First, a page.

I know that what you lost on that day, by not really getting to celebrate your baby and letting go of your father, was immeasureable. I don’t know if this will comfort you, but it always comforted me when I think back to the time when my son was born…that there are so many more days ahead of you to love on him. I know that it won’t give you that time back. It will always be a pang in your soul. But knowing that there are so many more tomorrows, so many more memories….will keep pushing you forward.

    xoxo

    • Oh, Kimberly, thank you so much for your sweet words. It is comforting to know that I have so many more days to spend with my son and it makes the time with him that much more precious. I am so glad I am finding so much support in this blogging atmosphere where it is ok to tell the truth about post baby experiences and find that there are other amazing women who went through it, survived it, and are still fabulous mommies. Thank you so much for reading and for your encouragement!

  2. Your newest reader, and now one of your biggest fans since writing this honest and brave post. Your writing here is beautiful, haunting, and powerful. After this glimpse into your birth story, I am instantly connected with the same regret and sadness about not experiencing that amazing life event to the fullest. I am bursting with love for my little boy and am so happy in my everyday life and role as a mother, but the 5 total days I was in the hospital during larbor/delivery/recovery were also the darkest days of my life. I bet so many women would inquisitively stare at me, not understanding how I could admit that the birth of my son was the worst day of my life, but at least there is ONE person out there who can understand now :) None of my friends or family had this type of experience, and at the time it was baffling and a struggle to really wrap my head around the fact that I felt so completely in despair, but now I know that it wasn’t my fault. It was the drugs, labor complications that required the drugs, and almost complete lack of sleep, water, and solid food that broke me down and robbed me of enjoying the first days of my child’s life :(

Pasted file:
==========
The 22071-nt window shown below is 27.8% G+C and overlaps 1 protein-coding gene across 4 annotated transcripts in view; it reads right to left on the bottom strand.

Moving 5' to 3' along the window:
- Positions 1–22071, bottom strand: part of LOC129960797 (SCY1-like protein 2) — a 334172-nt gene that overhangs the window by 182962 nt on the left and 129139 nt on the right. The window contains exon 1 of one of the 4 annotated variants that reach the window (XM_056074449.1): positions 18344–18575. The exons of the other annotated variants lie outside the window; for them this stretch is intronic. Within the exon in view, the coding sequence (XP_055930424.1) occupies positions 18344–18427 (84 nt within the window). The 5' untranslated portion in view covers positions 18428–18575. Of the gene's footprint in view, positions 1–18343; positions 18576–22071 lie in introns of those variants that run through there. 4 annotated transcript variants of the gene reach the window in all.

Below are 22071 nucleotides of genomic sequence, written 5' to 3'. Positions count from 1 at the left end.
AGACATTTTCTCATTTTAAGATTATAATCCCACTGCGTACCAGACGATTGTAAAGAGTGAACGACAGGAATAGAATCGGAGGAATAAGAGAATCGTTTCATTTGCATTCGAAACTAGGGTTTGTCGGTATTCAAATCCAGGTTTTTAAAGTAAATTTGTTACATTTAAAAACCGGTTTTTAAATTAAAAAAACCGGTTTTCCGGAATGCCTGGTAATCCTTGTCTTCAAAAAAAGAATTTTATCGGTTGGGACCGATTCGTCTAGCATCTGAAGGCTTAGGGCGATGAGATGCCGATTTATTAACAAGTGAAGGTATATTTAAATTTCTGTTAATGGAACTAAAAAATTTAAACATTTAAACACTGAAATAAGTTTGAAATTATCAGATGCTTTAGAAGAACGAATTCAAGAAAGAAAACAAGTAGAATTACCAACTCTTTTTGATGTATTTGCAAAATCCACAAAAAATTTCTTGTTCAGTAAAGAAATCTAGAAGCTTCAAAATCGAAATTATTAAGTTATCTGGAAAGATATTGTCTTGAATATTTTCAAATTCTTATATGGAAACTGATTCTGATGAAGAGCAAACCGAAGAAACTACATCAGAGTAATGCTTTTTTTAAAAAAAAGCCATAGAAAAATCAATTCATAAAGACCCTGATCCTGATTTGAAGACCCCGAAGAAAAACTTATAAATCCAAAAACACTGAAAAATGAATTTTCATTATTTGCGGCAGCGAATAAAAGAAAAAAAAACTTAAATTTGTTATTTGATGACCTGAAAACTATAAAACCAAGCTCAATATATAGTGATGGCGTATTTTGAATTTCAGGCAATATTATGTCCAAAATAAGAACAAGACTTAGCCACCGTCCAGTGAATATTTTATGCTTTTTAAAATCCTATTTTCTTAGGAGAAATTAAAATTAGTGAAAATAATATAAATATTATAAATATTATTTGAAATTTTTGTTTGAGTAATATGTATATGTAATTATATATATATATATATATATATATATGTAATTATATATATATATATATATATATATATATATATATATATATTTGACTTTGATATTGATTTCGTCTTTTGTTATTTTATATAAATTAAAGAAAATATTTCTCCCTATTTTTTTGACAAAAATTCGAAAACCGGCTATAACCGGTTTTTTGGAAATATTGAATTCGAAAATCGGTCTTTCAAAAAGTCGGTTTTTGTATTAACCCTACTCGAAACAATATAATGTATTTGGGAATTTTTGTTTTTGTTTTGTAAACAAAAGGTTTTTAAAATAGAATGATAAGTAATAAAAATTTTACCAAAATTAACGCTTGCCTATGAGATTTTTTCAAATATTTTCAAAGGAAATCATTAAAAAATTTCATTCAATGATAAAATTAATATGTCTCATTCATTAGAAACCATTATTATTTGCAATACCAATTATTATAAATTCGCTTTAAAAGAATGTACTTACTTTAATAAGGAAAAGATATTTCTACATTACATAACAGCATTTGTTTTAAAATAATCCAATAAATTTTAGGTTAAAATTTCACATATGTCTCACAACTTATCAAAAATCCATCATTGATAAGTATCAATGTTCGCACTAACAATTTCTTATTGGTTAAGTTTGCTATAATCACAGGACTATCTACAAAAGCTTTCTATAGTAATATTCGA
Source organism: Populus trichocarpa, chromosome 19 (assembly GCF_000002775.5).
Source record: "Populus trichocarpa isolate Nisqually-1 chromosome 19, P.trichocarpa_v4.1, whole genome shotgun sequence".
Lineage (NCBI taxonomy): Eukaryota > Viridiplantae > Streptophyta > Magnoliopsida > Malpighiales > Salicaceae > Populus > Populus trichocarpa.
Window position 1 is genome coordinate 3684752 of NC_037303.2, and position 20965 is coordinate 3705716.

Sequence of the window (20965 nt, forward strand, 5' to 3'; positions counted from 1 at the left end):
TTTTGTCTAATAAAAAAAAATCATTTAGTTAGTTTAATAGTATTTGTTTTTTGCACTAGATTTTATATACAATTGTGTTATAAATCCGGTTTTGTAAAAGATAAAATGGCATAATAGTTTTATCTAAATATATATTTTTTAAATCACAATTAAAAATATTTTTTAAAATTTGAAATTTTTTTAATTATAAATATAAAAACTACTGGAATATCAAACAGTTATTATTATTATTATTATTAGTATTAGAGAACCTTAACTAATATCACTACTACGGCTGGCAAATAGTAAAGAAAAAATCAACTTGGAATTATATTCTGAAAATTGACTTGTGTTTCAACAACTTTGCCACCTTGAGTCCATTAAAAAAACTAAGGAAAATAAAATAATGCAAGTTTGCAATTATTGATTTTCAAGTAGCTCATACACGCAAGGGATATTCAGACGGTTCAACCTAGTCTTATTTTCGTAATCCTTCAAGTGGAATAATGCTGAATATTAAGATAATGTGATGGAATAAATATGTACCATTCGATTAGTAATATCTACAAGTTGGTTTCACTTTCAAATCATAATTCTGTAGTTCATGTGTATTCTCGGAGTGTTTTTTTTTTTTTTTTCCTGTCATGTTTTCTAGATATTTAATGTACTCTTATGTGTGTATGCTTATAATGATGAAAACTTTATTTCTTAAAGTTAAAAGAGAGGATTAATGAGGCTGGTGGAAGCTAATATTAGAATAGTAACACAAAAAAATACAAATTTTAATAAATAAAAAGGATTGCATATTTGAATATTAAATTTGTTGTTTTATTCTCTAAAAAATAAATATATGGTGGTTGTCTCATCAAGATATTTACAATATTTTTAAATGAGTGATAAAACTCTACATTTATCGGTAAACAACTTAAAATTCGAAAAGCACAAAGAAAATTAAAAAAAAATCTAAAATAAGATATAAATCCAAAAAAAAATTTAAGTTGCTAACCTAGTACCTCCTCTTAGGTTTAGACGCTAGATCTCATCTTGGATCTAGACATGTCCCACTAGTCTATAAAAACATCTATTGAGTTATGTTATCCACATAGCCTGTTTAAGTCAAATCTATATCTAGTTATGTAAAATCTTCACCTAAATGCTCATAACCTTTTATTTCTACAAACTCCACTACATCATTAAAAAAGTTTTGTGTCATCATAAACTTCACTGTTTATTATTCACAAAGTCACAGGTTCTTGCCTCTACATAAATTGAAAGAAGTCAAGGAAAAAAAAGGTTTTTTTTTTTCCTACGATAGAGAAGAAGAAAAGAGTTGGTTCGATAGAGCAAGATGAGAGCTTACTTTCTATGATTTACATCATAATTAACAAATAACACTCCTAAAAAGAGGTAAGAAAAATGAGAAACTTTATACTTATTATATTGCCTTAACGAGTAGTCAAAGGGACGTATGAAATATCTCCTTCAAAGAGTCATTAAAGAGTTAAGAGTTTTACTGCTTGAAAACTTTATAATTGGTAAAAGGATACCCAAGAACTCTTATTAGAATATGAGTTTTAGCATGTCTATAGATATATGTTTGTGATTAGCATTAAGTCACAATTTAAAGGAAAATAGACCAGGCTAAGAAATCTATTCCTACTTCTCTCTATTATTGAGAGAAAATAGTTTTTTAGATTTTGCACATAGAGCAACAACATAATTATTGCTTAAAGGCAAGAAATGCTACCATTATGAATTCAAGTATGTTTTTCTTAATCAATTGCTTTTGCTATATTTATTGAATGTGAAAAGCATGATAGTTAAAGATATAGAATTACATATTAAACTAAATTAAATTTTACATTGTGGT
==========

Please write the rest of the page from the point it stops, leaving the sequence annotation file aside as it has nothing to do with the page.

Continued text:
I’m so happy that we got beyond this challenge! Thanks again for sharing!!

    • Your comment made me a bit teary! Thank you so much for your sweet compliments. I am so glad to find you, and other women who shared difficult birth experiences. That is part of the reason I wanted to start blogging; to finally make myself be brave and tell my birth story, and to hopefully connect with other women who don’t think I’m crazy. I feel that you are “supposed” to say that having a baby and being a mommy is the best thing that ever happened to you, and when it isn’t, you can’t talk about it. I have suppressed it for so long, and am finally going to let it all out here. I also haven’t gotten a lot of support from friends and family about it because no one else I know had this experience either. My mom even told me to “get over it”….. but that’s probably a whole different blog post. :)